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October 01, 2013 7:48 am

As harvest heats up, sugar price remains low

Written by Tom Lawrence

Daniel Juardo, who works for farmer Ric Rodriguez, harvests sugar beets in a field near Heart Mountain last month. While the harvest looks promising, sugar prices are at a 30-year low. Daniel Juardo, who works for farmer Ric Rodriguez, harvests sugar beets in a field near Heart Mountain last month. While the harvest looks promising, sugar prices are at a 30-year low. Tribune photo by Toby Bonner

Farmers forced to wait and see what crop will bring in next year

 

 

Fred Hopkin said he could be seeing the biggest sugar beet crop he’s ever had in his life.

And he just might lose money on it.

Hopkin farms in the Penrose area east of Powell. As the harvest heats up, he said he may produce 30 tons of sugar beets per acre — “the best we’ve ever seen.”

But a sharp decline in sugar prices has put a damper on the strong harvest in the region.

Ric Rodriguez, who grows 1,400 acres of sugar beets and serves as vice chairman of the Western Sugar Cooperative Board of Directors, said prices are at a 30-year low.

“We’re looking at the prices down where they were in the ’80s,” Rodriguez said. “And this is after record prices the past few years.”

He said prices topped $70 per ton in the recent past, depending on sugar content, but they started to slide this year. Right now, they are half that or worse.

“The prices have basically started dropping last spring,” Rodriguez said. “They’ve been dropping ever since.”

As a result, cooperatives are not selling their sugar, he said.

“The crop that we’re going to harvest right now hasn’t been sold right now,” Rodriguez said. “It takes a year to get the final price. The prices are pretty low, so we’re not selling much.”

Hopkin is growing sugar beets on 600 acres, down from his normal 680 acres. He said if he gets $40 per ton, that will cover the cost of production and maybe allow for a small profit. If the price hits $30 per ton, he will have lost money. That will be hard on a lot of growers.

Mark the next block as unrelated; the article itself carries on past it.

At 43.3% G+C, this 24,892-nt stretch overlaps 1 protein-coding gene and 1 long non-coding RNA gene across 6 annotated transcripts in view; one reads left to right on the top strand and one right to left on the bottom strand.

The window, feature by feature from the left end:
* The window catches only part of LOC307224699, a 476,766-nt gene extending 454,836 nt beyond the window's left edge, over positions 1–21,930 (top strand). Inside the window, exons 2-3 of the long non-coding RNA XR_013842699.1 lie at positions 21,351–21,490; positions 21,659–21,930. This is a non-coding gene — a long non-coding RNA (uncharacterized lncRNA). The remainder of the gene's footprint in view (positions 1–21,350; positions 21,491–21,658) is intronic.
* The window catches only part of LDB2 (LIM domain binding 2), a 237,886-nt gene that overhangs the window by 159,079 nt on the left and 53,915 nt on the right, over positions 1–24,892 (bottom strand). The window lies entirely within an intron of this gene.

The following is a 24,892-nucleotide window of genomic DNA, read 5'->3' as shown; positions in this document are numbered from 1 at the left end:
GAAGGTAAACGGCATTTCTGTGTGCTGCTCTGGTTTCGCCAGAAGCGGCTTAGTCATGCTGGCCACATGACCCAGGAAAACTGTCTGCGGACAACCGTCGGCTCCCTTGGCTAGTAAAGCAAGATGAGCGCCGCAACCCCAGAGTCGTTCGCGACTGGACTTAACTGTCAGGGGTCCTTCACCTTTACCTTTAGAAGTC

“I’m sure it will,” Hopkin said. “The crop we’re growing now is since the drastic sugar price. With the drop in sugar price, it’s going to have an effect on the farm economy and sugar farmers in particular.”

Rodriguez agreed with that assertion.

“Absolutely it’s going to hurt,” he said. “Absolutely.”

He said while there are a lot of factors, world demand and production are two major considerations. The Brazilian and Mexican markets will impact prices for sugar grown in Wyoming, Rodriguez said.

Mexican sugar growers, aided by government subsidies and free to compete in the United States market since the NAFTA agreement in the mid-1990s, have doubled the amount of sugar they are sending to the USA.

In Wyoming, production totals look promising this year after a “couple of really rotten springs” in recent years, he said. So while farmers are pleased to see increased tonnage, they are hoping for an uptick in prices.

“You don’t really know until the crop comes in,” Rodriguez said. “They’ll sell it if they can get a good price for it.”

The sugar factories will store as much of the sugar as they can. Some will have to be sold, no matter the price, because of a lack of space to keep it.

Rodriguez said if farmers have been smart in the past, they should be OK.

“It just depends on if you took advantage of the good years we had,” Rodriguez said. “It’s a fluctuating market.”

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